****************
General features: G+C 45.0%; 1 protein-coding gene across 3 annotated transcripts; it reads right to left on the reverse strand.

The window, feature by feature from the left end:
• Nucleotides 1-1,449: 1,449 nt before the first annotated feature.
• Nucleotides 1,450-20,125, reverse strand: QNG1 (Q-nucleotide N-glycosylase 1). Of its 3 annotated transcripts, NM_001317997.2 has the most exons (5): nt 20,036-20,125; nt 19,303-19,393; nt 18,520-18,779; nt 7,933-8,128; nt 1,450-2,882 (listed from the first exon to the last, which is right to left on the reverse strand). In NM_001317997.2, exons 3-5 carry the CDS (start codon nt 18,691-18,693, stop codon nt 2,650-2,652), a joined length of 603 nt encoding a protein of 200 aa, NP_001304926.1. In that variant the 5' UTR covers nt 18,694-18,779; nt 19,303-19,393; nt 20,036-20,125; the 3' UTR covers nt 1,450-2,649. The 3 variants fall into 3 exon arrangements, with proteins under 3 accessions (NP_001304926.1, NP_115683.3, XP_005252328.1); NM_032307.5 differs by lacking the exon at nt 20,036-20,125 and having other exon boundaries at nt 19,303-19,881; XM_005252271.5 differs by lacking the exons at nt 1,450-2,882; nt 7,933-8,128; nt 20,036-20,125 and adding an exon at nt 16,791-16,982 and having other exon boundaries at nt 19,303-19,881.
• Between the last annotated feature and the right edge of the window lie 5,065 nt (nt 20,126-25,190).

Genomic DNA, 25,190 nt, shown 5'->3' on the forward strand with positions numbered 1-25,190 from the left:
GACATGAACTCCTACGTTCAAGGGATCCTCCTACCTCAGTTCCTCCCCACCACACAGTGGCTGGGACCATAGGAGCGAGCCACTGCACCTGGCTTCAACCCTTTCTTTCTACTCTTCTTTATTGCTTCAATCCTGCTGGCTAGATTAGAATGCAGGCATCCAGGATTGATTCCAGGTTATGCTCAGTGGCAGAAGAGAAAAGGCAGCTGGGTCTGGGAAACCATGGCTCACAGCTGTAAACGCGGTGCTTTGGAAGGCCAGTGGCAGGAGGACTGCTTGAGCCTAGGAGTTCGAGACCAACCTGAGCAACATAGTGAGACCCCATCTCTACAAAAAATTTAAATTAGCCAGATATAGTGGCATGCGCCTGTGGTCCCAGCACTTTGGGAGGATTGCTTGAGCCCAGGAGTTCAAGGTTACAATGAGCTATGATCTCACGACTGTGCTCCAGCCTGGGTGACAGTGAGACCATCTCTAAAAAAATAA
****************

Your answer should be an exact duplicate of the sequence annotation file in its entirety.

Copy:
General features: G+C 45.0%; 1 protein-coding gene across 3 annotated transcripts; it reads right to left on the reverse strand.

The window, feature by feature from the left end:
• Nucleotides 1-1,449: 1,449 nt before the first annotated feature.
• Nucleotides 1,450-20,125, reverse strand: QNG1 (Q-nucleotide N-glycosylase 1). Of its 3 annotated transcripts, NM_001317997.2 has the most exons (5): nt 20,036-20,125; nt 19,303-19,393; nt 18,520-18,779; nt 7,933-8,128; nt 1,450-2,882 (listed from the first exon to the last, which is right to left on the reverse strand). In NM_001317997.2, exons 3-5 carry the CDS (start codon nt 18,691-18,693, stop codon nt 2,650-2,652), a joined length of 603 nt encoding a protein of 200 aa, NP_001304926.1. In that variant the 5' UTR covers nt 18,694-18,779; nt 19,303-19,393; nt 20,036-20,125; the 3' UTR covers nt 1,450-2,649. The 3 variants fall into 3 exon arrangements, with proteins under 3 accessions (NP_001304926.1, NP_115683.3, XP_005252328.1); NM_032307.5 differs by lacking the exon at nt 20,036-20,125 and having other exon boundaries at nt 19,303-19,881; XM_005252271.5 differs by lacking the exons at nt 1,450-2,882; nt 7,933-8,128; nt 20,036-20,125 and adding an exon at nt 16,791-16,982 and having other exon boundaries at nt 19,303-19,881.
• Between the last annotated feature and the right edge of the window lie 5,065 nt (nt 20,126-25,190).

Genomic DNA, 25,190 nt, shown 5'->3' on the forward strand with positions numbered 1-25,190 from the left:
GACATGAACTCCTACGTTCAAGGGATCCTCCTACCTCAGTTCCTCCCCACCACACAGTGGCTGGGACCATAGGAGCGAGCCACTGCACCTGGCTTCAACCCTTTCTTTCTACTCTTCTTTATTGCTTCAATCCTGCTGGCTAGATTAGAATGCAGGCATCCAGGATTGATTCCAGGTTATGCTCAGTGGCAGAAGAGAAAAGGCAGCTGGGTCTGGGAAACCATGGCTCACAGCTGTAAACGCGGTGCTTTGGAAGGCCAGTGGCAGGAGGACTGCTTGAGCCTAGGAGTTCGAGACCAACCTGAGCAACATAGTGAGACCCCATCTCTACAAAAAATTTAAATTAGCCAGATATAGTGGCATGCGCCTGTGGTCCCAGCACTTTGGGAGGATTGCTTGAGCCCAGGAGTTCAAGGTTACAATGAGCTATGATCTCACGACTGTGCTCCAGCCTGGGTGACAGTGAGACCATCTCTAAAAAAATAA